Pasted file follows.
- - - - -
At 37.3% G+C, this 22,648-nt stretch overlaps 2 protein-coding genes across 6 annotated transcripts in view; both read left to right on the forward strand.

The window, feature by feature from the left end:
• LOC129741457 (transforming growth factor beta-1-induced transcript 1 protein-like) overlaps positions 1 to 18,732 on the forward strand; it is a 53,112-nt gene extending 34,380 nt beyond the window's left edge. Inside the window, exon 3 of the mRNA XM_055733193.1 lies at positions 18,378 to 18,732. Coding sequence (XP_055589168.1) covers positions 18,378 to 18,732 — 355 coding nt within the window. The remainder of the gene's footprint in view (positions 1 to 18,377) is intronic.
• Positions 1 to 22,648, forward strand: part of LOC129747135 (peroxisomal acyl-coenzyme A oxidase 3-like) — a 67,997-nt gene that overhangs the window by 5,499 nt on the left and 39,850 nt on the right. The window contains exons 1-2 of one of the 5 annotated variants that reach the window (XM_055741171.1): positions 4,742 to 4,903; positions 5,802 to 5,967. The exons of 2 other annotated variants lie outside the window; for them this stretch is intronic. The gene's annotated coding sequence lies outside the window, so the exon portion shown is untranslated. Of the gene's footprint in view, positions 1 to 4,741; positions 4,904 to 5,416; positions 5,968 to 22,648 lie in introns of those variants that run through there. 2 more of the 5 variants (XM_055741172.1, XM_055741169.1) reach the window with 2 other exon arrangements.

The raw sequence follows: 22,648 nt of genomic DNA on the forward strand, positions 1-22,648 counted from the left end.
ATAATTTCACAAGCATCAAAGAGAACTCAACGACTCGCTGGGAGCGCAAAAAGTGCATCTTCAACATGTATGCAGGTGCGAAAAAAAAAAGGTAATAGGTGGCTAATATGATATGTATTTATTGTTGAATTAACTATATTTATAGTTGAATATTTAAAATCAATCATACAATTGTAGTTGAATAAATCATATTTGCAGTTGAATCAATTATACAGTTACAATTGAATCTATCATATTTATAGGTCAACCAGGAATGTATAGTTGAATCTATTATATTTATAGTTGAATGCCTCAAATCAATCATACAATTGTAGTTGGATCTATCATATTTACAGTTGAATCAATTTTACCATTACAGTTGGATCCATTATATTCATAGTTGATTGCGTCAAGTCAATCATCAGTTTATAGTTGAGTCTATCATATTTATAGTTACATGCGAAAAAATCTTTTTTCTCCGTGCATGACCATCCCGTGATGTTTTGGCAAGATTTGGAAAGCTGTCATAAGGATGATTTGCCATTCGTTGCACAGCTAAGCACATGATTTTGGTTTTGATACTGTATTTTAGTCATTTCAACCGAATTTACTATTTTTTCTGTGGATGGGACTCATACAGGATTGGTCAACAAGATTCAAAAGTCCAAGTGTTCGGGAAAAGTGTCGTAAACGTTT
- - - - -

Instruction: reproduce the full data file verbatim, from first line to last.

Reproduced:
At 37.3% G+C, this 22,648-nt stretch overlaps 2 protein-coding genes across 6 annotated transcripts in view; both read left to right on the forward strand.

The window, feature by feature from the left end:
• LOC129741457 (transforming growth factor beta-1-induced transcript 1 protein-like) overlaps positions 1 to 18,732 on the forward strand; it is a 53,112-nt gene extending 34,380 nt beyond the window's left edge. Inside the window, exon 3 of the mRNA XM_055733193.1 lies at positions 18,378 to 18,732. Coding sequence (XP_055589168.1) covers positions 18,378 to 18,732 — 355 coding nt within the window. The remainder of the gene's footprint in view (positions 1 to 18,377) is intronic.
• Positions 1 to 22,648, forward strand: part of LOC129747135 (peroxisomal acyl-coenzyme A oxidase 3-like) — a 67,997-nt gene that overhangs the window by 5,499 nt on the left and 39,850 nt on the right. The window contains exons 1-2 of one of the 5 annotated variants that reach the window (XM_055741171.1): positions 4,742 to 4,903; positions 5,802 to 5,967. The exons of 2 other annotated variants lie outside the window; for them this stretch is intronic. The gene's annotated coding sequence lies outside the window, so the exon portion shown is untranslated. Of the gene's footprint in view, positions 1 to 4,741; positions 4,904 to 5,416; positions 5,968 to 22,648 lie in introns of those variants that run through there. 2 more of the 5 variants (XM_055741172.1, XM_055741169.1) reach the window with 2 other exon arrangements.

The raw sequence follows: 22,648 nt of genomic DNA on the forward strand, positions 1-22,648 counted from the left end.
ATAATTTCACAAGCATCAAAGAGAACTCAACGACTCGCTGGGAGCGCAAAAAGTGCATCTTCAACATGTATGCAGGTGCGAAAAAAAAAAGGTAATAGGTGGCTAATATGATATGTATTTATTGTTGAATTAACTATATTTATAGTTGAATATTTAAAATCAATCATACAATTGTAGTTGAATAAATCATATTTGCAGTTGAATCAATTATACAGTTACAATTGAATCTATCATATTTATAGGTCAACCAGGAATGTATAGTTGAATCTATTATATTTATAGTTGAATGCCTCAAATCAATCATACAATTGTAGTTGGATCTATCATATTTACAGTTGAATCAATTTTACCATTACAGTTGGATCCATTATATTCATAGTTGATTGCGTCAAGTCAATCATCAGTTTATAGTTGAGTCTATCATATTTATAGTTACATGCGAAAAAATCTTTTTTCTCCGTGCATGACCATCCCGTGATGTTTTGGCAAGATTTGGAAAGCTGTCATAAGGATGATTTGCCATTCGTTGCACAGCTAAGCACATGATTTTGGTTTTGATACTGTATTTTAGTCATTTCAACCGAATTTACTATTTTTTCTGTGGATGGGACTCATACAGGATTGGTCAACAAGATTCAAAAGTCCAAGTGTTCGGGAAAAGTGTCGTAAACGTTT